Make sure the perimeters and aisles surrounding garden areas are weed–free.
Dig the soil in all garden beds
Turn the soil, dig in chopped up leaves (try mowing them so they won’t mat down), and add a half inch of compost as you turn the soil.
Plant cover crops
By the end of September, or first week in October, plant winter rye and hairy vetch, raking the seeds lightly into the soil, tamping down with a hoe, covering with a layer of weed–free straw or chopped leaves and watering well.
Start or update your compost pile
All end–of–season garden material that is free of insects and/or disease can be chopped into one to two inch pieces and incorporated into the compost pile
More information about composting can be found here.
Clean and store all garden tools
Scrub all tools to remove soil and dry well
Use a wire brush or sandpaper to remove rust
Use a light layer of vegetable oil to prevent new rust
Remove all garden structures and amendment materials
All tomato fences, cages and secondary support structures must be removed from community garden plots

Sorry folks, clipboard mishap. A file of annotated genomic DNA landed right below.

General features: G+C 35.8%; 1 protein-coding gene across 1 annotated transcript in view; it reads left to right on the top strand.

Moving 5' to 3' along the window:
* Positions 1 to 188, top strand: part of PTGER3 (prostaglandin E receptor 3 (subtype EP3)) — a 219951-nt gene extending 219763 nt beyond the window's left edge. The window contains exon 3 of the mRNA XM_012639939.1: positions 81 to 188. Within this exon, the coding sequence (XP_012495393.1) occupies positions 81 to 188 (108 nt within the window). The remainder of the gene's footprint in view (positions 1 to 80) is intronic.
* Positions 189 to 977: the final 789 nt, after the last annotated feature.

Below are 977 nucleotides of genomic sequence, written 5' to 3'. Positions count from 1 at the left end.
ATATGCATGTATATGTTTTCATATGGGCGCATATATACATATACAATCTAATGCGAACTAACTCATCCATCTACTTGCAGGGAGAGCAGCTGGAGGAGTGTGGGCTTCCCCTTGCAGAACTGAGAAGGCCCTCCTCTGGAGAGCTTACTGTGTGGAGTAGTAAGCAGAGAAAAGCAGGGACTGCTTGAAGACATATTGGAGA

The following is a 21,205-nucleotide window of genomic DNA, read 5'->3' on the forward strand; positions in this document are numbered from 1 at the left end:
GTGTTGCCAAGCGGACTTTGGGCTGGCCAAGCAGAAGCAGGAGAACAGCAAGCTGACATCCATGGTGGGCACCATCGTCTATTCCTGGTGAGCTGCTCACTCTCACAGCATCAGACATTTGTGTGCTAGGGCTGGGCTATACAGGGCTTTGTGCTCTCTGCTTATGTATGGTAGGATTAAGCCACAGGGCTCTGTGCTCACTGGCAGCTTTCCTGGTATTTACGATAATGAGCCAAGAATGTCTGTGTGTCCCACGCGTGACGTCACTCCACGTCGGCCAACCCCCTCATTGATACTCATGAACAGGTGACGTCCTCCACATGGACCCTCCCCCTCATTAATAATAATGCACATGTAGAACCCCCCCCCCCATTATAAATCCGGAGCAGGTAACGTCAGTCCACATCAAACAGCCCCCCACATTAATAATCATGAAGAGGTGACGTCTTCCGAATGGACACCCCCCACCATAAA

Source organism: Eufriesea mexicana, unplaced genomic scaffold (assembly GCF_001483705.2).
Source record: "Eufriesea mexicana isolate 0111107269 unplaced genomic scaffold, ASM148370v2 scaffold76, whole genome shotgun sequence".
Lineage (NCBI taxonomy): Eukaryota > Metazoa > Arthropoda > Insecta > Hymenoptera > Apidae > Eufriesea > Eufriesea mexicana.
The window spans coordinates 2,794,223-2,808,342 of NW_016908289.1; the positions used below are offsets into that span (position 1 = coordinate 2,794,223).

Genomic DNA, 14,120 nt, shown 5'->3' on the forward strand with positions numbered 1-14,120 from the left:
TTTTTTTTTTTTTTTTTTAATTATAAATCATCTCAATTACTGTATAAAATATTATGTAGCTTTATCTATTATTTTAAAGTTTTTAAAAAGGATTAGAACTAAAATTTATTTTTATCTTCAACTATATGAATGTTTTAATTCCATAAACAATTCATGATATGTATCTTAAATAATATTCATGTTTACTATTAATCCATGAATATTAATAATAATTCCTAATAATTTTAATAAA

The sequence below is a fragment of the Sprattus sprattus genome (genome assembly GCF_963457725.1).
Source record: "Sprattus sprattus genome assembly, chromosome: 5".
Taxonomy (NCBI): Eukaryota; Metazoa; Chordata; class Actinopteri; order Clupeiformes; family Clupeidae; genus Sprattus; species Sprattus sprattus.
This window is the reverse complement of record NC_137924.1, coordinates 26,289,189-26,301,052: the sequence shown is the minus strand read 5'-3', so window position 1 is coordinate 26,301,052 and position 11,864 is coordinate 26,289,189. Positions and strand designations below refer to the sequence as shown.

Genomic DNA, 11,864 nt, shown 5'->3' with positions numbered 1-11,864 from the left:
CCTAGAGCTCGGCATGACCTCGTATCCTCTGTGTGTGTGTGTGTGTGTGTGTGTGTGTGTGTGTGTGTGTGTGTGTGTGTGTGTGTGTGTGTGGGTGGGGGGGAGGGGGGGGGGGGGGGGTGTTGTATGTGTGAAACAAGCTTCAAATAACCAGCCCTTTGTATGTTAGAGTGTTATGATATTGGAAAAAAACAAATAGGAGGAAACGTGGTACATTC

Leaves may be mown or chopped, dug into the soil or spread on top as a light mulch. Bags of leaves are not permitted to be stored within community garden plots.
Order garden catalogs
Begin the process of dreaming and planning for spring by ordering garden catalogs
If you participate in DUG’s Free Seeds and Transplants program, be sure to apply by February 1st
Celebrate each new thing you’ve learned
Share your wisdom with friends, giving back more than you reap. The best gardeners are like a rich compost, embracing communities, growing slowly with the season.
Flea beetles are tiny, black, and shiny, and will leave lacy patterns in plant leaves, from cabbages to tomatoes.